The UK is experiencing high levels of homelessness. Prior to the COVID-19 pandemic, local authorities saw over 280,000 people without a home, but with more 648,000 empty homes in existence.
The impact of empty properties can have a negative impact on communities - denying vulnerable families of a home; and if left vacant, can fall into a state of disrepair, attracting vandalism and damage to adjacent properties. However, local authorities have a range of powers to bring these homes back into use including Empty Dwelling Management Orders, Enforced Sales and Compulsory Purchase Orders.
The Enforced Sales route can be extremely beneficial for both the council and its community. The benefits include:
- Social Impact – it enables a property to become brought back into use for occupation, aiding regeneration of an area and removing the social impacts and empty property and create in an area.
- Council Tax – once the vacant property is sold, a local authority may be able to recover unpaid council tax arrears and will be able to generate council tax income going forwards from the new owner/occupier.
- Recovery of Costs – a council can recover all of its costs from the sales proceeds, including the costs of maintaining the property and costs of sale.
- New Homes Bonus – local authorities may be able to claim grants from central government where a long term empty property is brought back into use.
- Speed – the enforced sales process can often provide faster results than embarking on a Compulsory Purchase of a property.
Working in partnership with local authority officers, our experienced legal team can assist in the sale process providing the necessary legal and contractual documentation to expedite the sale.
Compulsory Purchase Orders
As long as there is a proven need within the area for an empty home to be put to an alternative use, Compulsory Purchase Orders (CPOs) may be able to be used where owners refuse to take action to bring a property back into use, where an owner cannot be traced or where a property has been empty for a long time and is causing a nuisance or is a danger to the public.
Compulsory purchase is a lengthy process but has been proven to be effective. Local authorities have a range of compulsory purchase powers which include:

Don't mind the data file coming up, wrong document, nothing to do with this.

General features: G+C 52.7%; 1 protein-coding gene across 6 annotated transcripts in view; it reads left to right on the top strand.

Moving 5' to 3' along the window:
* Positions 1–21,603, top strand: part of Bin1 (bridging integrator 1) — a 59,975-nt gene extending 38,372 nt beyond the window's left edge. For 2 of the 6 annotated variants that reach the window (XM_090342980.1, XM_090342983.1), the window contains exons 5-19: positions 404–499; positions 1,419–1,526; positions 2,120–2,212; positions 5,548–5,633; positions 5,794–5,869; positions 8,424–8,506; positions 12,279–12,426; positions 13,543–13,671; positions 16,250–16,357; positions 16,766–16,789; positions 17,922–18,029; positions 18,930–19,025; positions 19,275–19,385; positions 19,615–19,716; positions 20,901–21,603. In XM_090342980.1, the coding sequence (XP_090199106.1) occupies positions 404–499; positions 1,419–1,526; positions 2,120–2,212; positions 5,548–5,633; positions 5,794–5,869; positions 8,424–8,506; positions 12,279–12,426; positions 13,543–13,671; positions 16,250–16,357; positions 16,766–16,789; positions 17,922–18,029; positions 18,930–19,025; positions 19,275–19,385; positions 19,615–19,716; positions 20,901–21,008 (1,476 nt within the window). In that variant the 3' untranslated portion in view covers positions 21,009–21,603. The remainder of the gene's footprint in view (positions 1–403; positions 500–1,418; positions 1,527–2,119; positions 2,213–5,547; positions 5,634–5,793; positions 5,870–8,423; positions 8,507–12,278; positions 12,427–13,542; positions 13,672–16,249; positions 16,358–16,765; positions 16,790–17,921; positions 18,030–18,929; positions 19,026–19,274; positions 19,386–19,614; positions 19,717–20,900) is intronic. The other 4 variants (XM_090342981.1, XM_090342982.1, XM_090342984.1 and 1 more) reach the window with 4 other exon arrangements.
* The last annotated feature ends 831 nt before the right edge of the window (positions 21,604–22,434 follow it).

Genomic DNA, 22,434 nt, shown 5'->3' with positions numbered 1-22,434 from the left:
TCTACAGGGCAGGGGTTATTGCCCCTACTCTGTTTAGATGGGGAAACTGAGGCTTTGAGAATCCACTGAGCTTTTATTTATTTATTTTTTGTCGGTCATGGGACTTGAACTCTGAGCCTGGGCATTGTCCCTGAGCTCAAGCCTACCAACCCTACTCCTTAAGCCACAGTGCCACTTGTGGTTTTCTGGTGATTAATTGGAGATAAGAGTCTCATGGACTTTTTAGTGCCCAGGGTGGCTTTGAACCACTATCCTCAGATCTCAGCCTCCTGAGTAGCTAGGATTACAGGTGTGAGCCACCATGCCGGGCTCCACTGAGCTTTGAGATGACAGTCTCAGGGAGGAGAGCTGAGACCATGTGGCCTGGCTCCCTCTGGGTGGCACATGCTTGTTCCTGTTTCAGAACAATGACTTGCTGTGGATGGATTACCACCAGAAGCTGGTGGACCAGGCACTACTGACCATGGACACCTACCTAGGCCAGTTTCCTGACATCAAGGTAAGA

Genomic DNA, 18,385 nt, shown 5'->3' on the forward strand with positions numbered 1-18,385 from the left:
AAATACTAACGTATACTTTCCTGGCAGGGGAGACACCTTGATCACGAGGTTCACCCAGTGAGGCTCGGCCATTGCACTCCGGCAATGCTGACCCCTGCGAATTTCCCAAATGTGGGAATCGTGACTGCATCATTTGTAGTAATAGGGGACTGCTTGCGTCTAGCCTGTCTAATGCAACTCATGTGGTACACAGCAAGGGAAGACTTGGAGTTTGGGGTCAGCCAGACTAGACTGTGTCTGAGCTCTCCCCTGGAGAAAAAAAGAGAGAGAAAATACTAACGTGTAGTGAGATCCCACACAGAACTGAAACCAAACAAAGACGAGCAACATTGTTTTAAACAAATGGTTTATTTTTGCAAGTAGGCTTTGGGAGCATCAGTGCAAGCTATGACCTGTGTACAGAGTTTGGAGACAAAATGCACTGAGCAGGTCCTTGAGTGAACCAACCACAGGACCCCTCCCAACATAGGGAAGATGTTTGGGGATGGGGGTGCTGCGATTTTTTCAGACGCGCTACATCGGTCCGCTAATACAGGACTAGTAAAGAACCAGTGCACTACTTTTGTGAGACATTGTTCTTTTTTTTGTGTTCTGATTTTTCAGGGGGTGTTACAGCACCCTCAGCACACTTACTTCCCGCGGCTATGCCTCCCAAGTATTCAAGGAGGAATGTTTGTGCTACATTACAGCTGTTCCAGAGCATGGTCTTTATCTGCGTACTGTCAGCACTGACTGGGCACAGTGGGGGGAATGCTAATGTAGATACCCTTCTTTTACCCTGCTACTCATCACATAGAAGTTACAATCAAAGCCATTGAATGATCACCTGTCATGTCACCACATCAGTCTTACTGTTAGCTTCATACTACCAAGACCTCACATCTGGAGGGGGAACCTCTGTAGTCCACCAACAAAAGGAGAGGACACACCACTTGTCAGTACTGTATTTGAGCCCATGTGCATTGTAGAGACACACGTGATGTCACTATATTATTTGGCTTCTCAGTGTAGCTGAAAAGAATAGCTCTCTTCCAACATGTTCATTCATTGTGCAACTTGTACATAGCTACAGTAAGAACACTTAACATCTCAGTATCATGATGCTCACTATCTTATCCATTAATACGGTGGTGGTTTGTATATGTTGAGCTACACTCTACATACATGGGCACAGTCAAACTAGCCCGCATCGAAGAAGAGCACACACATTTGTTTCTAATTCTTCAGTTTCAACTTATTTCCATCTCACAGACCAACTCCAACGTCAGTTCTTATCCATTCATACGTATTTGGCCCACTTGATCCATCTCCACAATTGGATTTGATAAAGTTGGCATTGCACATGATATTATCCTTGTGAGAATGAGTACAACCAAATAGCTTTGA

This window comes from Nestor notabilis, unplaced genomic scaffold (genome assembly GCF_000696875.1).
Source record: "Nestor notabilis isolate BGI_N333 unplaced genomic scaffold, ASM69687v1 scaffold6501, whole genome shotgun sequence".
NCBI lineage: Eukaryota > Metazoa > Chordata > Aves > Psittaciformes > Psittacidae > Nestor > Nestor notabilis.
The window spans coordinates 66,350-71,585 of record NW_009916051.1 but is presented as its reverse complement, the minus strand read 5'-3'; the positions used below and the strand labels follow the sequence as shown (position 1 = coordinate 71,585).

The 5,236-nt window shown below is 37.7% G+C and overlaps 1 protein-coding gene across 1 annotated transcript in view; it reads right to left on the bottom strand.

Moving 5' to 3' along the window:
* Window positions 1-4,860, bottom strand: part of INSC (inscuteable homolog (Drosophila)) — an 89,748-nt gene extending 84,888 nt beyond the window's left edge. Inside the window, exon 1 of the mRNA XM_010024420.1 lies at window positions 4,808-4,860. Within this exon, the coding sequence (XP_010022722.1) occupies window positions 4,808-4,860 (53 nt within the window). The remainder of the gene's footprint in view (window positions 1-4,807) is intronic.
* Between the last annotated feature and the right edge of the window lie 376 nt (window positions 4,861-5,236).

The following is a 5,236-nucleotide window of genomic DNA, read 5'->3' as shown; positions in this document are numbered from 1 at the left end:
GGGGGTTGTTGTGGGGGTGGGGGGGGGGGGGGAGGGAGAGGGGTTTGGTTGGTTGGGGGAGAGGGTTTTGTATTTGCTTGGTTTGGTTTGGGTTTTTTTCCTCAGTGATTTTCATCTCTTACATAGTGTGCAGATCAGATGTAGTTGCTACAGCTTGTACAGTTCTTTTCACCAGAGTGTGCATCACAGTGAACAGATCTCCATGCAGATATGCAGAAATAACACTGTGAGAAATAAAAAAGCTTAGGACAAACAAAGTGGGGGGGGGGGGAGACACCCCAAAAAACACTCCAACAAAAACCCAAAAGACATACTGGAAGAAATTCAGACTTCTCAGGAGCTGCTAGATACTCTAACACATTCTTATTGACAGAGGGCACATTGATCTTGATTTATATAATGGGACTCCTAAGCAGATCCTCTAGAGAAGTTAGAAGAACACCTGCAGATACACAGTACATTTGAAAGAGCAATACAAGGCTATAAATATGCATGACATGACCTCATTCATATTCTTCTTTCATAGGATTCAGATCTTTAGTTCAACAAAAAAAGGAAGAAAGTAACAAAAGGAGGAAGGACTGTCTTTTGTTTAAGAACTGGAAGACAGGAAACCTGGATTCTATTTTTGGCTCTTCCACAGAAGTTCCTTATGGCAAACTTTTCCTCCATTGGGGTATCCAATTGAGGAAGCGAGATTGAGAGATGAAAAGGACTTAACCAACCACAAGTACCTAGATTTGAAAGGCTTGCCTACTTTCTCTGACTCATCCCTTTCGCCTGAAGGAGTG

- Housing Act 1985, section 17 – provides powers to take over land, houses or other properties to increase the number of houses available or improve the quality of the housing stock. The main uses of this power are to acquire land for housing. This includes bringing empty properties back into use as homes, and improving substandard ones.
- Town and Country Planning Act 1990, section 226 – the powers in section 226 allow local authorities to acquire property if the authority thinks that the acquisition will facilitate the carrying out of development, re-development or improvement of that property, or to achieve the proper planning of the area.
Before a CPO is confirmed the authority will have to show that they have taken reasonable steps to acquire the property by agreement, or to bring into back into an acceptable use and that there are no impediments to redeveloping the property. The authority will also have to demonstrate their reasons for making a CPO and that they justify an interference with human rights.
Hinckley & Bosworth enforces sales of dilapidated empty homes
During 2018-2019, there were 225,785 long term empty homes. As with many local authorities throughout the UK, Hinckley & Bosworth Borough Council have identified a number of unoccupied private residential properties which have fallen into disrepair.
Under the Public Health Act 1936, the council contacted a private property owner whose empty property had become unsafe, instructing them to undertake specified remedial works. When this did not take place, the council undertook the building works and incurred the associated costs.
Local authorities have powers to recover debts owed, in the same way as a mortgagee in possession would do. In the event the incurred costs are not paid, the council may charge the property with a local land charge and subsequently register a legal charge on the property. This provides an opportunity to exercise a power of sale and dispose of a property. As such, Hinckley & Bosworth Borough Council served the property owner with the relevant notices under the Public Health Act 1936 and Law of Property Act 1925 - advising of the debt, and requested the costs were repaid in full. When costs were not forthcoming, we worked in partnership with the council to enforce the sale of the property. Using our specialist knowledge of enforced sales, we guided Hinckley & Bosworth Borough Council through the sale process, the preparation of the legal pack and contractual documentation, ensuring the property sale and recovery of monies owed.
Image courtesy of Hinckley & Bosworth Borough Council
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